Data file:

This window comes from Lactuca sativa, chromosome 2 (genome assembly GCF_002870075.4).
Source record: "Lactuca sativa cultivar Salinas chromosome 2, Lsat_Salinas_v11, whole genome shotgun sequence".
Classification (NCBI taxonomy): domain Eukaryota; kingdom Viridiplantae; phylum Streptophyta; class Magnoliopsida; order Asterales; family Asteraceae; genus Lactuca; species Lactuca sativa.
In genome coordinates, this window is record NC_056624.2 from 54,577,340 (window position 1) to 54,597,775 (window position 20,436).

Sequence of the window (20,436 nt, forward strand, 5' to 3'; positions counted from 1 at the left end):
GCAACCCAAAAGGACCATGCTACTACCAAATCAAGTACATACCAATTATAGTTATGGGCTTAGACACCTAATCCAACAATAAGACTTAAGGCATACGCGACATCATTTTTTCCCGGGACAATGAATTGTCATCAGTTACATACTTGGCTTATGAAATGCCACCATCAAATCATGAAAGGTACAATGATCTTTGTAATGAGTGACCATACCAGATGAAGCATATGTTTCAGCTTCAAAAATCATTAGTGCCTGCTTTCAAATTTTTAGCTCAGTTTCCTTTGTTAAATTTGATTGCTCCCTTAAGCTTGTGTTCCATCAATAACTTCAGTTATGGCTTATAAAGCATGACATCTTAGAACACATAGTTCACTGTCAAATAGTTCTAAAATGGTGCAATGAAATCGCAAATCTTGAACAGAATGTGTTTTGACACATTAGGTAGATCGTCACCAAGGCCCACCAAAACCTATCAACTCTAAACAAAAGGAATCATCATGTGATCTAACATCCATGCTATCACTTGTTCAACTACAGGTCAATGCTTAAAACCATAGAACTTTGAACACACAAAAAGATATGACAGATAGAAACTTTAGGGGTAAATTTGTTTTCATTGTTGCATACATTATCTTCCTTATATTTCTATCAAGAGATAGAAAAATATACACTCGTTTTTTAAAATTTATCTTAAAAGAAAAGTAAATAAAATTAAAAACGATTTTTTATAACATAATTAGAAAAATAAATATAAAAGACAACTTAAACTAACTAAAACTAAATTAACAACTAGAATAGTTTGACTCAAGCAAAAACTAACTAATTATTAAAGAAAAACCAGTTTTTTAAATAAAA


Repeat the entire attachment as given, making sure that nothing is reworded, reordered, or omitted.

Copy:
This window comes from Lactuca sativa, chromosome 2 (genome assembly GCF_002870075.4).
Source record: "Lactuca sativa cultivar Salinas chromosome 2, Lsat_Salinas_v11, whole genome shotgun sequence".
Classification (NCBI taxonomy): domain Eukaryota; kingdom Viridiplantae; phylum Streptophyta; class Magnoliopsida; order Asterales; family Asteraceae; genus Lactuca; species Lactuca sativa.
In genome coordinates, this window is record NC_056624.2 from 54,577,340 (window position 1) to 54,597,775 (window position 20,436).

Sequence of the window (20,436 nt, forward strand, 5' to 3'; positions counted from 1 at the left end):
GCAACCCAAAAGGACCATGCTACTACCAAATCAAGTACATACCAATTATAGTTATGGGCTTAGACACCTAATCCAACAATAAGACTTAAGGCATACGCGACATCATTTTTTCCCGGGACAATGAATTGTCATCAGTTACATACTTGGCTTATGAAATGCCACCATCAAATCATGAAAGGTACAATGATCTTTGTAATGAGTGACCATACCAGATGAAGCATATGTTTCAGCTTCAAAAATCATTAGTGCCTGCTTTCAAATTTTTAGCTCAGTTTCCTTTGTTAAATTTGATTGCTCCCTTAAGCTTGTGTTCCATCAATAACTTCAGTTATGGCTTATAAAGCATGACATCTTAGAACACATAGTTCACTGTCAAATAGTTCTAAAATGGTGCAATGAAATCGCAAATCTTGAACAGAATGTGTTTTGACACATTAGGTAGATCGTCACCAAGGCCCACCAAAACCTATCAACTCTAAACAAAAGGAATCATCATGTGATCTAACATCCATGCTATCACTTGTTCAACTACAGGTCAATGCTTAAAACCATAGAACTTTGAACACACAAAAAGATATGACAGATAGAAACTTTAGGGGTAAATTTGTTTTCATTGTTGCATACATTATCTTCCTTATATTTCTATCAAGAGATAGAAAAATATACACTCGTTTTTTAAAATTTATCTTAAAAGAAAAGTAAATAAAATTAAAAACGATTTTTTATAACATAATTAGAAAAATAAATATAAAAGACAACTTAAACTAACTAAAACTAAATTAACAACTAGAATAGTTTGACTCAAGCAAAAACTAACTAATTATTAAAGAAAAACCAGTTTTTTAAATAAAA